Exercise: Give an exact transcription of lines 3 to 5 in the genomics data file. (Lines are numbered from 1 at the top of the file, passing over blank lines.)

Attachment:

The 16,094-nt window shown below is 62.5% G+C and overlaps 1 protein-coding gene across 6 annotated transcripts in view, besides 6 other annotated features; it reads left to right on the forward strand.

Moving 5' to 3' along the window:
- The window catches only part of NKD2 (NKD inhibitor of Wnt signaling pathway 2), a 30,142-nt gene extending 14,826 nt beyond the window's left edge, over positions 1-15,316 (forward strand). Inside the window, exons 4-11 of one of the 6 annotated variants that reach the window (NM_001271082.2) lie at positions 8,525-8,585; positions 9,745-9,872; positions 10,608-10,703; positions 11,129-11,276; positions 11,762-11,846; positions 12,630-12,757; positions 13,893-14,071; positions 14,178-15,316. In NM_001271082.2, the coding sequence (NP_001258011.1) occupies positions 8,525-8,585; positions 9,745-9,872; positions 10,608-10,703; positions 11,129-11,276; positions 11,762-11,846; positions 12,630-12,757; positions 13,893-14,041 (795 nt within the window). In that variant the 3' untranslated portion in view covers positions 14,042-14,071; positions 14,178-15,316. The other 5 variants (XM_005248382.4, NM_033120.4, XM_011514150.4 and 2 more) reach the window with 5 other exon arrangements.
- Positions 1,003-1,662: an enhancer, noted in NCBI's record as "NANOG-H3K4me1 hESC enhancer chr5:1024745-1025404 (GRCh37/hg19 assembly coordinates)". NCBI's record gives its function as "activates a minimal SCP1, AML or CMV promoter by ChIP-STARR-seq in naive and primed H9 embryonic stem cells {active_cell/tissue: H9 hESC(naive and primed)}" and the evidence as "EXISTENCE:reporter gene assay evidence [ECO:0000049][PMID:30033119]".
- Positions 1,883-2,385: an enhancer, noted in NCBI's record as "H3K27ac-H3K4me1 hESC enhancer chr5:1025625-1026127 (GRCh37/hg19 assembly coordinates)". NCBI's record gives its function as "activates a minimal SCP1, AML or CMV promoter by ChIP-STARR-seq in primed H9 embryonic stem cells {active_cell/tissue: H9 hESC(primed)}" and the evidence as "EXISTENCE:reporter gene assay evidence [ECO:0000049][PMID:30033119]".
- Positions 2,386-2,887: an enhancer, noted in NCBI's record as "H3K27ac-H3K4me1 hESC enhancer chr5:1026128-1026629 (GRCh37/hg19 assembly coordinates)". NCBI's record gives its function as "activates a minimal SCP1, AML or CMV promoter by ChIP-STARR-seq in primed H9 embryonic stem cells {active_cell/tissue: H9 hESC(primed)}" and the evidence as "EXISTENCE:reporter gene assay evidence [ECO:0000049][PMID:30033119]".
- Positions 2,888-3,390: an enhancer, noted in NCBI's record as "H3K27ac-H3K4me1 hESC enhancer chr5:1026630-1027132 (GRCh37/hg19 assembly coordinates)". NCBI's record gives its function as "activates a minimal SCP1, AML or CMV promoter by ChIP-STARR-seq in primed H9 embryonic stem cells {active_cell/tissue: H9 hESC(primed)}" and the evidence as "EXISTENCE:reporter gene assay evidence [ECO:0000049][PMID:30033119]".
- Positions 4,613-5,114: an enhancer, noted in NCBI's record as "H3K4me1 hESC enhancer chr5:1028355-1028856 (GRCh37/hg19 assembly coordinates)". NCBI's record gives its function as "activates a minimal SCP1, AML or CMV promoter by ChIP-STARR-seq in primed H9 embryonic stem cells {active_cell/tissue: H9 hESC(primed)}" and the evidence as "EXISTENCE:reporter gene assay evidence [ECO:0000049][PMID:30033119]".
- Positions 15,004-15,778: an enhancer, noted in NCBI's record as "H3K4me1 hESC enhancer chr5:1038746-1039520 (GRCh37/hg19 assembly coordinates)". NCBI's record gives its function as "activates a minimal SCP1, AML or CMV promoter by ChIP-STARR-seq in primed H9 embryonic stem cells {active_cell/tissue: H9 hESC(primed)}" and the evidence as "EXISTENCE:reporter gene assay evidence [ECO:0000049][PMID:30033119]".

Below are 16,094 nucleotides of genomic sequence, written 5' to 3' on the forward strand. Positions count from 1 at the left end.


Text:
- The window catches only part of NKD2 (NKD inhibitor of Wnt signaling pathway 2), a 30,142-nt gene extending 14,826 nt beyond the window's left edge, over positions 1-15,316 (forward strand). Inside the window, exons 4-11 of one of the 6 annotated variants that reach the window (NM_001271082.2) lie at positions 8,525-8,585; positions 9,745-9,872; positions 10,608-10,703; positions 11,129-11,276; positions 11,762-11,846; positions 12,630-12,757; positions 13,893-14,071; positions 14,178-15,316. In NM_001271082.2, the coding sequence (NP_001258011.1) occupies positions 8,525-8,585; positions 9,745-9,872; positions 10,608-10,703; positions 11,129-11,276; positions 11,762-11,846; positions 12,630-12,757; positions 13,893-14,041 (795 nt within the window). In that variant the 3' untranslated portion in view covers positions 14,042-14,071; positions 14,178-15,316. The other 5 variants (XM_005248382.4, NM_033120.4, XM_011514150.4 and 2 more) reach the window with 5 other exon arrangements.
- Positions 1,003-1,662: an enhancer, noted in NCBI's record as "NANOG-H3K4me1 hESC enhancer chr5:1024745-1025404 (GRCh37/hg19 assembly coordinates)". NCBI's record gives its function as "activates a minimal SCP1, AML or CMV promoter by ChIP-STARR-seq in naive and primed H9 embryonic stem cells {active_cell/tissue: H9 hESC(naive and primed)}" and the evidence as "EXISTENCE:reporter gene assay evidence [ECO:0000049][PMID:30033119]".
- Positions 1,883-2,385: an enhancer, noted in NCBI's record as "H3K27ac-H3K4me1 hESC enhancer chr5:1025625-1026127 (GRCh37/hg19 assembly coordinates)". NCBI's record gives its function as "activates a minimal SCP1, AML or CMV promoter by ChIP-STARR-seq in primed H9 embryonic stem cells {active_cell/tissue: H9 hESC(primed)}" and the evidence as "EXISTENCE:reporter gene assay evidence [ECO:0000049][PMID:30033119]".